In eight minutes of 5-on-5 ice heavily against the Matthews line, this Lightning trio were on for five shot attempts for, and 11 against, but more importantly, they had an expected goals percentage of 11.5 per cent. The Matthews group forechecked the heck out of the puck in Game 2, resulting in a lot of time where the Bolts’ best offensive line was left to stand around playing D on the un-fun half of the rink for them.

About that top line…

Game 2 was a reminder of why Michael Bunting has value on the top line

Not that I thought Bunting was good, in fact, I barely noticed him. But that he’s able to finish the sequence so perfectly embodied the best of that group – Matthews using his body for a takeaway and poking the puck to Marner, who makes a great set-up – and that line just needs a guy who can convert there. I expect better from No. 58 overall, but his goal proved his worth even in a ho-hum showing.

Not ho-hum? The Lightning’s pesky fourth line, even though they barely played.

Pat Maroon/Pierre-Édouard Bellemare/Corey Perry

They combined to draw three penalties (one by Perry and two by Bellemare), they scored once, and the shot attempts were 7-2 for Tampa Bay when they were on the ice. Perry also got to fall on Campbell, which I’m sure delighted him. They were way too relevant a group considering Maroon’s total time-on-ice was 5:30, Perry was over 11 minutes, and Bellemare was in the middle.

Somehow they find a way to contribute positively while barely playing:

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Not as impactful? The Leafs’ fourth line

The Leafs lines were in an absolute blender for most of the night, partially because the fourth line they started with — Kase/Blackwell/Simmonds — was an abomination statistically, with the numbers you see below being their ice time, then the shot attempts for while they were on the ice, the shot attempts against while they were on the ice, and that expressed as a percentage:

PLAYER

TOI

CF

CA

CF%

Blackwell

6:10

4

11

26.67

Kase

7:49

4

12

25.00

Simmonds

5:25

2

8

20.00

So that wasn’t great. What’s weird about the numbers though, is that I didn’t dislike Kase or Blackwell. I thought both played perfectly fine (and quite physically). In 5:25 of ice, Simmonds managed to take two bad penalties, including one which gave a notorious cheap shot artist (Corey Perry) a chance to fall on his goalie. The second came after Campbell stopped Kucherov on a breakaway to keep the score at 4-1 with 15 minutes to play, which all but ended the game when Tampa added another. There’s no way Simmonds is in Game 3 with Jason Spezza (and Kyle Clifford) sitting on the outside trying to get in. I like Simmonds and he’ll get back in. The rest will only help him.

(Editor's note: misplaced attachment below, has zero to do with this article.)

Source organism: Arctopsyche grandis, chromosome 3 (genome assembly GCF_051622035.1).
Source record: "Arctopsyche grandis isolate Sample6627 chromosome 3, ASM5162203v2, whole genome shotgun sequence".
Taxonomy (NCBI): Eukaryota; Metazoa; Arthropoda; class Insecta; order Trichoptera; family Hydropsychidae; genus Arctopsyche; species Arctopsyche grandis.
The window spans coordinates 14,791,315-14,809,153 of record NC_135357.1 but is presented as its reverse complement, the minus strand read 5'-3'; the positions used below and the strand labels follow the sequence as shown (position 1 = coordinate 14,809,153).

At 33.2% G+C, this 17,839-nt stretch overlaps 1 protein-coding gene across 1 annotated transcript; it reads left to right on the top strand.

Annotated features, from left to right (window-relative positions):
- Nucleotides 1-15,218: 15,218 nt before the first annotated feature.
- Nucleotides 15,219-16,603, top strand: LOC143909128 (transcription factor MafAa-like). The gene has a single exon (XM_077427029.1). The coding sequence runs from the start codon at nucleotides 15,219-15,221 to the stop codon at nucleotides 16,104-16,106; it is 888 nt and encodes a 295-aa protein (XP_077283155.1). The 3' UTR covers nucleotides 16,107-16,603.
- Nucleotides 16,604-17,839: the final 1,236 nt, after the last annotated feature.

Another guy the numbers sell short?

Jack Campbell was good

Despite giving up five, and not loving the Hedman goal with a second left in the first, Campbell made a lot of important saves to keep the Leafs relevant late. I thought he made at least a half-dozen stops he wouldn’t have made when he was struggling in the middle of the season, and he gave the Leafs a chance.

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On defence, one fringe Leafs defender stood out:

Ilya Lyubushkin did not look fun to play against

Loved Ilya Lyubushkin’s game. If he’s going to play like that the Leafs can’t take him out of the lineup. He was just so physical, battling for every inch, never backing down, and being miserable to play against. By the end of Game 2 Alex Killorn would probably have rather got a tattoo over road rash on his rib cage than have to play another shift after Lyubushkin the big D-man hit him so many times. Rielly was also up the ice on the rush a ton, which he’s obviously comfortable doing know since Lyubushkin sure won’t be doing the same on the other side.

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So big takeaway after two games?

The Leafs should feel good about how they stack up so far

If you’re the Toronto Maple Leafs, splitting at home isn’t a win, but it’s not some huge loss either, and the run of play should be encouraging. I thought they’ve been able to do the things they’re going to need to be able to do to have success, like getting hard forechecking, and good even strength play from the Matthews line. The Leafs D aren’t quick, but at 5-on-5 the Lightning forwards don’t seem like too much for them to handle. And hey, they’ve been able to get to Vasilevskiy.

It’s reasonable to call the Leafs underdogs now, with maximum five games left in the series, three of which could be in Florida. But it’s not like they’ve just been hanging on so far, worried about the game getting away from them. Special teams dictated the outcome in Game 2. If the Leafs can play with the same tenacity and energy they have through 120 minutes, where they’ve been the marginally better team, they’re on track to push the defending champs to their limits. That’s all you can do, and see if that group will just bend, or eventually break.